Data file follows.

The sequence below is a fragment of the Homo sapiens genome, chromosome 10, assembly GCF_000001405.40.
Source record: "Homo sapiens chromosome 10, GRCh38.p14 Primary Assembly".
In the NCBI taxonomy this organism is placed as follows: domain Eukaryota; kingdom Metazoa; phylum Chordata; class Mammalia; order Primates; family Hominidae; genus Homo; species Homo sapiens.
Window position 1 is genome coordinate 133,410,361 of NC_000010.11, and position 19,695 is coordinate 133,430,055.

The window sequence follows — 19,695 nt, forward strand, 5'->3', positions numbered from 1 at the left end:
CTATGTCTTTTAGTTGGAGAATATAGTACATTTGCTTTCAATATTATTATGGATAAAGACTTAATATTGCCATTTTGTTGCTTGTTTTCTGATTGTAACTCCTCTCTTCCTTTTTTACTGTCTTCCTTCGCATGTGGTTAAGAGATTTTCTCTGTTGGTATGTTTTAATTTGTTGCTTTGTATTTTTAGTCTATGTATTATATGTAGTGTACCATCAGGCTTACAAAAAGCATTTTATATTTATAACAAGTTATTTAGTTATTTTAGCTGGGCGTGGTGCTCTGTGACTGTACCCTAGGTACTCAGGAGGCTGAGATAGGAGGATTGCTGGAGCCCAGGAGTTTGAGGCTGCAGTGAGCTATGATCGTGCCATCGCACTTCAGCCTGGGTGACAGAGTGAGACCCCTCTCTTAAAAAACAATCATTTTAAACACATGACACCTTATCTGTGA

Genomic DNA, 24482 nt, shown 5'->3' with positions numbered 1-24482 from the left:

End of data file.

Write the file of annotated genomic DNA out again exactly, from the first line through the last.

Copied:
The sequence below is a fragment of the Homo sapiens genome, chromosome 10, assembly GCF_000001405.40.
Source record: "Homo sapiens chromosome 10, GRCh38.p14 Primary Assembly".
In the NCBI taxonomy this organism is placed as follows: domain Eukaryota; kingdom Metazoa; phylum Chordata; class Mammalia; order Primates; family Hominidae; genus Homo; species Homo sapiens.
Window position 1 is genome coordinate 133,410,361 of NC_000010.11, and position 19,695 is coordinate 133,430,055.

The window sequence follows — 19,695 nt, forward strand, 5'->3', positions numbered from 1 at the left end:
CTATGTCTTTTAGTTGGAGAATATAGTACATTTGCTTTCAATATTATTATGGATAAAGACTTAATATTGCCATTTTGTTGCTTGTTTTCTGATTGTAACTCCTCTCTTCCTTTTTTACTGTCTTCCTTCGCATGTGGTTAAGAGATTTTCTCTGTTGGTATGTTTTAATTTGTTGCTTTGTATTTTTAGTCTATGTATTATATGTAGTGTACCATCAGGCTTACAAAAAGCATTTTATATTTATAACAAGTTATTTAGTTATTTTAGCTGGGCGTGGTGCTCTGTGACTGTACCCTAGGTACTCAGGAGGCTGAGATAGGAGGATTGCTGGAGCCCAGGAGTTTGAGGCTGCAGTGAGCTATGATCGTGCCATCGCACTTCAGCCTGGGTGACAGAGTGAGACCCCTCTCTTAAAAAACAATCATTTTAAACACATGACACCTTATCTGTGA

Genomic DNA, 24482 nt, shown 5'->3' with positions numbered 1-24482 from the left: